President Reagan and House Speaker O'Neill didn't quite each the point of yelling, "My dad was poorer than your dad." But their flap over who better understands the lot of working people echoes a new friction between White House and Congress that has childish as well as warning aspects. Some people on each side seem to be getting prickly in a lapse from the more genial mood of the earlier controversy and compromise leading to a strong budget-cutting resolution. The respective antagonists ought to take a look at themselves to see whether they are contributing to the problem. There is too much important legislation pending for it to be undercut by continued hard feelings.
The recent turbulence has been precipitated by the House committees' folow- through with specific budget cuts to meet the $36 billion agreed to in the resolution. The total was attained but in ways permitting the administration to allege all kinds of mischief, including some social-service slashes so severe as to make even the Reagan approach seem magnanimous -- and to ensure their defeat on the House floor. At the same time, the committees were slipping in violations of administration priorities. For example, instead of eliminating all $3.8 billion for CETA public service jobs, as the Senate obediently did, the House cut only $2.8 billion.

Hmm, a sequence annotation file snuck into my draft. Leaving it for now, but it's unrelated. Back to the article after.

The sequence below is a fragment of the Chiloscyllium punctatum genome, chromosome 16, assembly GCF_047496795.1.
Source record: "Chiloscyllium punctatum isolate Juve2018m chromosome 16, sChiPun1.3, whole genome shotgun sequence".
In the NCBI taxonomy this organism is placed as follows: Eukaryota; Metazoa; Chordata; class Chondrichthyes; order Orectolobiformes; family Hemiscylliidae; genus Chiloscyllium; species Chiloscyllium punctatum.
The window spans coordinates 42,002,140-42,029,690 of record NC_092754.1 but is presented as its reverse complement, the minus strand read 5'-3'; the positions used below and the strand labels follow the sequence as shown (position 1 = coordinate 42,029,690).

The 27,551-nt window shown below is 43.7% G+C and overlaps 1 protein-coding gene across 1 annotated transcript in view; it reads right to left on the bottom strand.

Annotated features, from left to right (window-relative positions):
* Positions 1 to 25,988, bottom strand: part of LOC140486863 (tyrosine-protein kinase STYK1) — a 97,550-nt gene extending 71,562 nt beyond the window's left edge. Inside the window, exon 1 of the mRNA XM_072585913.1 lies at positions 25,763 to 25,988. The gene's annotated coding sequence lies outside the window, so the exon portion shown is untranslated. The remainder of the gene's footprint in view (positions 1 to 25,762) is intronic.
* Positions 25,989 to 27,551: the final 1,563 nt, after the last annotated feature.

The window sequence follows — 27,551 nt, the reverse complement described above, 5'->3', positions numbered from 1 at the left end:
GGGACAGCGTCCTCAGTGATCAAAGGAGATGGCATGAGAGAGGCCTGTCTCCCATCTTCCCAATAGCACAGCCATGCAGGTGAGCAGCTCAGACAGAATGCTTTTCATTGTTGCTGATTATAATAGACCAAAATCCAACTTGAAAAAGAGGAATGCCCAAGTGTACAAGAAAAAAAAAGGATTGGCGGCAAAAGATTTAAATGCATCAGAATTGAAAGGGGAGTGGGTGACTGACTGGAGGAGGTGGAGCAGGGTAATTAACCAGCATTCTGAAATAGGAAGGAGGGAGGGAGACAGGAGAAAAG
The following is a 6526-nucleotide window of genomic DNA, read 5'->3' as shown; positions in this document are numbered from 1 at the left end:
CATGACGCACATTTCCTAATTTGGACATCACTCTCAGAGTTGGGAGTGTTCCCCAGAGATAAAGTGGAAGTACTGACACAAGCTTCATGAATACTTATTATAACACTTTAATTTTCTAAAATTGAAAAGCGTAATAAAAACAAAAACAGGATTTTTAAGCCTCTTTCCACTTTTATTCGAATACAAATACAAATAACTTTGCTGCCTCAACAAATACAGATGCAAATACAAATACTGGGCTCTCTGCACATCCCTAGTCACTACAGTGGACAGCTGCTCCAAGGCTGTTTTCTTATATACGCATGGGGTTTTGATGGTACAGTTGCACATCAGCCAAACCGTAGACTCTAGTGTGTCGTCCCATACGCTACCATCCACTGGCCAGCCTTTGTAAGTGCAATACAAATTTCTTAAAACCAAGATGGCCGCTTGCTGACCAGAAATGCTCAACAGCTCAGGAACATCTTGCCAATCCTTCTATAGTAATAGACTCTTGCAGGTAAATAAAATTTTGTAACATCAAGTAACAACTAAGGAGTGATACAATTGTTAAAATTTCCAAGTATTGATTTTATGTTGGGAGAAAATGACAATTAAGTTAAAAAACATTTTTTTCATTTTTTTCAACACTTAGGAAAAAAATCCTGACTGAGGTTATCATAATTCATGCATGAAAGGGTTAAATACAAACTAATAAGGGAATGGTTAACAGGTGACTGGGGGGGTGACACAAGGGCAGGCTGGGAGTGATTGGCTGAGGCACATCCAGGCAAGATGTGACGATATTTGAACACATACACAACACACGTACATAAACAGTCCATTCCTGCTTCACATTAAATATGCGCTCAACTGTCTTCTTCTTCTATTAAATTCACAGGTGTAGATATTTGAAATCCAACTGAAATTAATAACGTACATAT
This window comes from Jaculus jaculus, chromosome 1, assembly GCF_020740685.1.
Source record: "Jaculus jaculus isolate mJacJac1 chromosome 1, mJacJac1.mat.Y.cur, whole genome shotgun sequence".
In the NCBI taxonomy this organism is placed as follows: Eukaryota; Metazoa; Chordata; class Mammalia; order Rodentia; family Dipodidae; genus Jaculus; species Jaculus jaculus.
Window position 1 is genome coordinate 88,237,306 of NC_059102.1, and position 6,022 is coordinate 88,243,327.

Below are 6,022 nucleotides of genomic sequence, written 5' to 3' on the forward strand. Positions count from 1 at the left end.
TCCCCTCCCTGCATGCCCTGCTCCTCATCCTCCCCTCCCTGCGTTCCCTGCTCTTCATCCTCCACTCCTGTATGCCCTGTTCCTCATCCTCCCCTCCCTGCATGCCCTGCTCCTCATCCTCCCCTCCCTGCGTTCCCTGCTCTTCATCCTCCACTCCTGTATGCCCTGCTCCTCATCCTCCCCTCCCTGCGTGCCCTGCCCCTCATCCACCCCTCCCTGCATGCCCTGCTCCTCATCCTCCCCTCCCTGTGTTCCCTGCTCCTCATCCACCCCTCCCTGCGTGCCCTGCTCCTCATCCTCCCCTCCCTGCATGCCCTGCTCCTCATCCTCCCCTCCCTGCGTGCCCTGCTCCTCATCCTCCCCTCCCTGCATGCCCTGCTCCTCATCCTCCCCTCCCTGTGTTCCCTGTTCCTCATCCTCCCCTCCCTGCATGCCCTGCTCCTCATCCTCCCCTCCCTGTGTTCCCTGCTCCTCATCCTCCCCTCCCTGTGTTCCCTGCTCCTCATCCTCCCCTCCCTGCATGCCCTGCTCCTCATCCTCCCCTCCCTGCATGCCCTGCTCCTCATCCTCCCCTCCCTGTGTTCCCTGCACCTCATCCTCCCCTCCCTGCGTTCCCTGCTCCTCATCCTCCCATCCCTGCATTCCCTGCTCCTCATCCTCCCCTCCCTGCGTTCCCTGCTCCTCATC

When confronted with their sins, some congressmen displayed a wounded innocence worthy of someone who couldn't imagine a political interpretation being placed on such high-minded endeavors. And, to be fair, credit must be given to House committee members, whether or not opposed to the Reagan program, who made a good-faith effort to comply with the budget demands. There may be genuine concern for the democratic process as well as politics in the protests by some against White House attempts to make an end run around all the committee work with different legislation submitted directly on the floor.
Rules Committee chairman Richard Bolling, often a critic of Congress's own operatons, has the credentials to be listened to when he says that there has never before been an administration that "has demanded to dictate so completely to the Congress." He cites a mushrooming of White House ambitions, such as trying to lock in legislative orders for years ahead, that may not be fully conscious but that could take away most of the functions of Congress. He warns that destroying flexibility may win short-term victories but could doom programs in the future.
How much of the present Washington mood is due to a Congrss making the transition from asserting itself in the post-imperial- presidency years to taking its place beside an executive determined to be at least an equal branch of government? Can there be any doubt that President Reagan should be free to use any legitimate means at his disposal to press his programs through Congress? Can there be any doubt that Congress should be free to exercise its rights and prerogatives as well? But let's not lose the good feelings that can oil the machinery for the good of all.